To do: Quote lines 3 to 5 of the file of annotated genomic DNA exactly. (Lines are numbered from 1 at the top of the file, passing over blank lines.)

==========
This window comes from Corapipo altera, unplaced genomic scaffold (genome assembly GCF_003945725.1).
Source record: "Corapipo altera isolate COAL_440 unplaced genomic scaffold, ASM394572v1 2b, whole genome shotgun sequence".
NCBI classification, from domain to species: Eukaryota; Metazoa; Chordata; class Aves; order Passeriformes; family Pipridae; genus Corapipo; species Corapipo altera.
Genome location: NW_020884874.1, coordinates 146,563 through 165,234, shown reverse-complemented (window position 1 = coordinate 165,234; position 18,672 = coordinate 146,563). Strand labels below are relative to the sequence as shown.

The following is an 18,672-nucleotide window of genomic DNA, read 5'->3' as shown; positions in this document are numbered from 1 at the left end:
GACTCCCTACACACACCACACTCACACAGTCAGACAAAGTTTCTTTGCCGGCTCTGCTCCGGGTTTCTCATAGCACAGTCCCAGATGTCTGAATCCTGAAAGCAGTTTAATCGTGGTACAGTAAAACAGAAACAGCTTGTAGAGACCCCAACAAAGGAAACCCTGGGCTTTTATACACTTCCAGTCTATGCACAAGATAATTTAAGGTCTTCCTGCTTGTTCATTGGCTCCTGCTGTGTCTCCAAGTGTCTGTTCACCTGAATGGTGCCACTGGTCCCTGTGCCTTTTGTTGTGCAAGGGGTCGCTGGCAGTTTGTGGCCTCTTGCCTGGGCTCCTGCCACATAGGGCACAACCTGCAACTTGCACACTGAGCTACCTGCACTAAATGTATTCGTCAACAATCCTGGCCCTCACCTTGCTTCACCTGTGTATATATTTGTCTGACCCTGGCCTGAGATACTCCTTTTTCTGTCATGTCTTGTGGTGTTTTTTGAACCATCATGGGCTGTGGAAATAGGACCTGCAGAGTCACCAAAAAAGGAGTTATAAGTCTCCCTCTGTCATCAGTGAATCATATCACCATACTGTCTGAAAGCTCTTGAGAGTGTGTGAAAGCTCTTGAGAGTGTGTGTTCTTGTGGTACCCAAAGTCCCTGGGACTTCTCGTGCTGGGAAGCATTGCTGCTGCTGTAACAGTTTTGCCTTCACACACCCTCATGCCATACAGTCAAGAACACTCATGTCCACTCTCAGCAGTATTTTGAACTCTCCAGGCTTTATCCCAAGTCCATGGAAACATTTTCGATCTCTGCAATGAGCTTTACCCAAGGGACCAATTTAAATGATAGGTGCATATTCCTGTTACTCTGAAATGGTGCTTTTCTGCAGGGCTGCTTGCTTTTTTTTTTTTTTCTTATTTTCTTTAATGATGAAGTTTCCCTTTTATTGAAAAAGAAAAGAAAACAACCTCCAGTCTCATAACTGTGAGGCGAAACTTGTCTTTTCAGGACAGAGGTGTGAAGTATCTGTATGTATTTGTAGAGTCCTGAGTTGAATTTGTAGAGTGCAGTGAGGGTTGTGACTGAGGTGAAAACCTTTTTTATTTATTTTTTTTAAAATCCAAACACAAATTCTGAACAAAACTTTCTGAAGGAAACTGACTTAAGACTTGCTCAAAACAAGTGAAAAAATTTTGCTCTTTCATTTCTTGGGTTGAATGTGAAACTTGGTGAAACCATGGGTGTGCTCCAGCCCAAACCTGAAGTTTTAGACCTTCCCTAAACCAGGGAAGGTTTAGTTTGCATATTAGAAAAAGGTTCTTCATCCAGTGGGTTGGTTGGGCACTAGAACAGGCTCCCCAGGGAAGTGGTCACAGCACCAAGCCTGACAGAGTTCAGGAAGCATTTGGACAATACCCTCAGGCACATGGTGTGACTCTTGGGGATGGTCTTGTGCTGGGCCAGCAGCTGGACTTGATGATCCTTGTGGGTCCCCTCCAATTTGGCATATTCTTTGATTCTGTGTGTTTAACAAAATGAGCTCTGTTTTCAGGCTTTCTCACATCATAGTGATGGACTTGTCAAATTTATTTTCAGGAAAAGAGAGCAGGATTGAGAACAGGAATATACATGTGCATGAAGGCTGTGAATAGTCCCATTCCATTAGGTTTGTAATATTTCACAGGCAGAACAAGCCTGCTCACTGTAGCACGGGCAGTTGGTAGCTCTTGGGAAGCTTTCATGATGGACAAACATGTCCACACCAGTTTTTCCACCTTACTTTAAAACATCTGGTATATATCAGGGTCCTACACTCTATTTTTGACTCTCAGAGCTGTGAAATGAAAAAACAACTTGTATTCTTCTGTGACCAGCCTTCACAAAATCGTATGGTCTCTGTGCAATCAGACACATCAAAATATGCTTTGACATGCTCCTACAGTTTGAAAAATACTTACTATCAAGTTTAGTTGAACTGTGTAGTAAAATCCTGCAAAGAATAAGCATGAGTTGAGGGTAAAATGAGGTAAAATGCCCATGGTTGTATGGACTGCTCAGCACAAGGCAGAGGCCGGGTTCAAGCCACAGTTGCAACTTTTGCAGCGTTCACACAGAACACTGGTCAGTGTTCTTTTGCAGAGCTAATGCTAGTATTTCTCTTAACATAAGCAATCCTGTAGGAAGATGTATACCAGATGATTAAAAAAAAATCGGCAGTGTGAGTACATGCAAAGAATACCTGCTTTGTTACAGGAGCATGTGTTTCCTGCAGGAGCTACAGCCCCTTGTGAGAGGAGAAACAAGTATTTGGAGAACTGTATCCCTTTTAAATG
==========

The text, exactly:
NCBI classification, from domain to species: Eukaryota; Metazoa; Chordata; class Aves; order Passeriformes; family Pipridae; genus Corapipo; species Corapipo altera.
Genome location: NW_020884874.1, coordinates 146,563 through 165,234, shown reverse-complemented (window position 1 = coordinate 165,234; position 18,672 = coordinate 146,563). Strand labels below are relative to the sequence as shown.

The following is an 18,672-nucleotide window of genomic DNA, read 5'->3' as shown; positions in this document are numbered from 1 at the left end: